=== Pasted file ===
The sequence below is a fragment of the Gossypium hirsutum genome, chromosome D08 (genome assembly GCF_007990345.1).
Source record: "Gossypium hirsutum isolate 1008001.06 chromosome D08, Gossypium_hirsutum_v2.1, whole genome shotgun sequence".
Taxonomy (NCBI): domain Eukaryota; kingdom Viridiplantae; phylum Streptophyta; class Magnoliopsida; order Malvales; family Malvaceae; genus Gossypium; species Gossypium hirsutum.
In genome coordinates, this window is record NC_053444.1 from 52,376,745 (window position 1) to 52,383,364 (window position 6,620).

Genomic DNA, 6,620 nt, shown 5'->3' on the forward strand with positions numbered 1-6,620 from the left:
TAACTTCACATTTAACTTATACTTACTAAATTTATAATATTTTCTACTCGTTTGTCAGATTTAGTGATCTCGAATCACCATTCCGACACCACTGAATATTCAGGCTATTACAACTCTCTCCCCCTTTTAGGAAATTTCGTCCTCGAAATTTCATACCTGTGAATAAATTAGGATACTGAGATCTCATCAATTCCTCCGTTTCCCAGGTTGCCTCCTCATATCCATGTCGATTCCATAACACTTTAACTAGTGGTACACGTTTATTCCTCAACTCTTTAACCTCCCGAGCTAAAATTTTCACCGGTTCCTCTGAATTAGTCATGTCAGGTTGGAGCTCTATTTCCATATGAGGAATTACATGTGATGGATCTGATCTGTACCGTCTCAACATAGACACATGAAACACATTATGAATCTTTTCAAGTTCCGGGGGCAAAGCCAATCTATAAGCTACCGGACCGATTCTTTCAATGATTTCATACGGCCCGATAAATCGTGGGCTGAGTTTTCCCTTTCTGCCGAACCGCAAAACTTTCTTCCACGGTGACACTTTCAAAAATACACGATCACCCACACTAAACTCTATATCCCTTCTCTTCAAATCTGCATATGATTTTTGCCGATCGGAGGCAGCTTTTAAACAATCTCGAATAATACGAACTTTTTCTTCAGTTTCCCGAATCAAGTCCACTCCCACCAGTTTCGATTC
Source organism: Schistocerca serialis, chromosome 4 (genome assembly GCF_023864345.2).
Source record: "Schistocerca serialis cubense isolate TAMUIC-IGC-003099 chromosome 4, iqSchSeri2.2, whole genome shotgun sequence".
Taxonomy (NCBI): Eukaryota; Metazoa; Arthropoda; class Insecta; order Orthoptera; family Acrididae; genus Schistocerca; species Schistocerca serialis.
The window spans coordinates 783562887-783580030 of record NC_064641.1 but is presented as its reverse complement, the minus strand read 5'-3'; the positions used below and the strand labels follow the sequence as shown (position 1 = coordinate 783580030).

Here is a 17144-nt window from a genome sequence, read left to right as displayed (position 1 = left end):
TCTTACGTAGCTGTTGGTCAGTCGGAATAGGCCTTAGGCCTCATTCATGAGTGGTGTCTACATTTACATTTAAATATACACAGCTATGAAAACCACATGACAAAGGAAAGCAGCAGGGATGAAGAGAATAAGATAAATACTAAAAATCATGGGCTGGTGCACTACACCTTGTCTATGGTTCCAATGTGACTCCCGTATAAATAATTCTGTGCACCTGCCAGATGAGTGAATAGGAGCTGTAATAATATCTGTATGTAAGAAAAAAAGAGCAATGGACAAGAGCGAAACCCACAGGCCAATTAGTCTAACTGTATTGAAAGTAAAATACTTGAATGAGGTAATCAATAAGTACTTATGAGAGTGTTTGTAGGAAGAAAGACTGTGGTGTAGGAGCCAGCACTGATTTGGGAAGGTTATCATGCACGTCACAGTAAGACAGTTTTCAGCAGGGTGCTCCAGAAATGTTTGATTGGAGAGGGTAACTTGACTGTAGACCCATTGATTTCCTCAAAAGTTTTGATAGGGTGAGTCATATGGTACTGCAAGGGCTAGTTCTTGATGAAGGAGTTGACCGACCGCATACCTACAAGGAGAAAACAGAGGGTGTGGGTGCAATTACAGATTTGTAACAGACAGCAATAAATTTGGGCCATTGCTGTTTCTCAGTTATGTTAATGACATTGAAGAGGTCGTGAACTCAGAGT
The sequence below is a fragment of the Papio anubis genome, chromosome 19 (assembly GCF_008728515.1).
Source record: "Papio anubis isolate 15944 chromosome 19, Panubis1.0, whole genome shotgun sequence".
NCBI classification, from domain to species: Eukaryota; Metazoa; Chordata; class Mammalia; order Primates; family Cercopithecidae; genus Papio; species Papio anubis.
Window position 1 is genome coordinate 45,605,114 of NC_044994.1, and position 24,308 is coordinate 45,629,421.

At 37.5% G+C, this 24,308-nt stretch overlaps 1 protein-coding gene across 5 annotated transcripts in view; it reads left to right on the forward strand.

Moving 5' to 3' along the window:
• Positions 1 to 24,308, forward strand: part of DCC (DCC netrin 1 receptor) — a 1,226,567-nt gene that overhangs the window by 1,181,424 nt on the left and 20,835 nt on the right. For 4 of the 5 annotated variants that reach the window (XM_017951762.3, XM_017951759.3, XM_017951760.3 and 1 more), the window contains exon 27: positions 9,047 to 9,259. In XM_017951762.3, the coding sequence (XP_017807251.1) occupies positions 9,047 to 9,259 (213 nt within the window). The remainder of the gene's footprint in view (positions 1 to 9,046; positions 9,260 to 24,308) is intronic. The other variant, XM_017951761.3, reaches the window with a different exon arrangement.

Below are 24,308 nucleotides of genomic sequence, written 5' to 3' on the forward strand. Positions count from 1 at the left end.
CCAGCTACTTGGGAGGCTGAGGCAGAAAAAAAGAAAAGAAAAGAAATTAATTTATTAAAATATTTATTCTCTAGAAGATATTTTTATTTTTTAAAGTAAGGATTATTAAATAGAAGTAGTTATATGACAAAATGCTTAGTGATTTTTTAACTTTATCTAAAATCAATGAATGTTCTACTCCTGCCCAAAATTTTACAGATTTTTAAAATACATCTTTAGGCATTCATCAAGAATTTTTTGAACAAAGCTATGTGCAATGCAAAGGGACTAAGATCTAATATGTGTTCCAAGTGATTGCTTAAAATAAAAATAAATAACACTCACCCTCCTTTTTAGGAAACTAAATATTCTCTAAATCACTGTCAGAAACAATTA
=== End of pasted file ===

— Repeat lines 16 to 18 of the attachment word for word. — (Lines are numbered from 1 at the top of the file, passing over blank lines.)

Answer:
Window position 1 is genome coordinate 45,605,114 of NC_044994.1, and position 24,308 is coordinate 45,629,421.

At 37.5% G+C, this 24,308-nt stretch overlaps 1 protein-coding gene across 5 annotated transcripts in view; it reads left to right on the forward strand.

Moving 5' to 3' along the window: